Rapscallions of a feather, I suppose.
My mind has always been fascinated by magic. Sleight of hand, illusion, trickery, deception, misdirection. If there’s anything more fascinating than the art of the steal, the performance of an illusion, it is the practitioners of these devilish arts that really piques my interest.
Like a clever and wise sage, the magician is always willing to talk about what they know and how they came to learn it, but if your real intent is to understand the trickster rather than the trick, you may inevitably find yourself on the receiving end of such an illusion. A magician never reveals their secrets.
Then again, magic was never as practical (at least financially) as the art of, say, pickpocketing. Until I discovered Apollo Robbins I had never considered that pickpocketing existed as a type of performance art (artful dodging perhaps), but I’m happy to say that having your valuables lifted off your person can qualify as a valid excuse to make people laugh and to sell tickets to a live performance.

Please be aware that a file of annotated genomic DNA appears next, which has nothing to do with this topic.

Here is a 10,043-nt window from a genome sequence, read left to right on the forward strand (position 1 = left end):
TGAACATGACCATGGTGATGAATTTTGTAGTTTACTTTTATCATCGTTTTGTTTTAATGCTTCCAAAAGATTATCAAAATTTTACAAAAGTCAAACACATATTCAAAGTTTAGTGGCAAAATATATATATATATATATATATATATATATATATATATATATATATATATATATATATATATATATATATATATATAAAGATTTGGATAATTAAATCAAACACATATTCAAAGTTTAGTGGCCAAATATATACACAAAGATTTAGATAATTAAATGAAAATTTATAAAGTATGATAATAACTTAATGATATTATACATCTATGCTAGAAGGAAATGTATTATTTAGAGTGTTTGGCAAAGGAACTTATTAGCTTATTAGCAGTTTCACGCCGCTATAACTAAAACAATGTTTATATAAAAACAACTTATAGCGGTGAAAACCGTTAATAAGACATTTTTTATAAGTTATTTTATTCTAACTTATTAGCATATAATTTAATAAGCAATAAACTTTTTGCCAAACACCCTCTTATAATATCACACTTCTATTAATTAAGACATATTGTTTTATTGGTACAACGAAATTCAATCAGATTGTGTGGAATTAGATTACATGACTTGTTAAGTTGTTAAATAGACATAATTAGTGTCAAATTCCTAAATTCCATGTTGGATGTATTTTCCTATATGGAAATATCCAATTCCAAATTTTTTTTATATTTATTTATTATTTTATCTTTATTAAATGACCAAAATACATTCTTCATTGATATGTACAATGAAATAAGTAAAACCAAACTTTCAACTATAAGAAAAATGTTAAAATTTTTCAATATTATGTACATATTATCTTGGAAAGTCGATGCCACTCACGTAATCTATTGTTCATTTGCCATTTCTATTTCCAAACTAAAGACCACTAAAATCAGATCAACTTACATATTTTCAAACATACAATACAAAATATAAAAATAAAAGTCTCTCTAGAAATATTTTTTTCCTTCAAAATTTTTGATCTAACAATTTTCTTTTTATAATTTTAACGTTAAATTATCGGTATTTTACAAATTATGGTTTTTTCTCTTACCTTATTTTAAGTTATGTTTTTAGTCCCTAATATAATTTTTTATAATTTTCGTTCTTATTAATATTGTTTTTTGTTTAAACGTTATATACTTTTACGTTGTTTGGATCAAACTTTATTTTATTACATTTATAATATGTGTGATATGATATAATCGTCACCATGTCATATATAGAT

Whereas magic is a well understood but still completely mind boggling field, pickpocketing has an air of true obscure homespun ingenuity to it. Though it relies on many of the same performance principals as magic, the art of the steal requires a completely different skill set due to the close proximity of the picker to the pickee. Trust and rapport is crucial to maintaining a frame as is physical contact and dexterity.
Like all of the above, however, knowing how to do it and being able to do it are two completely separate animals. Apollo gives us a little window into his world courtesy of Adam Green and some supplemental video content from his fascinating New Yorker article. Here is how one goes about lifting a watch.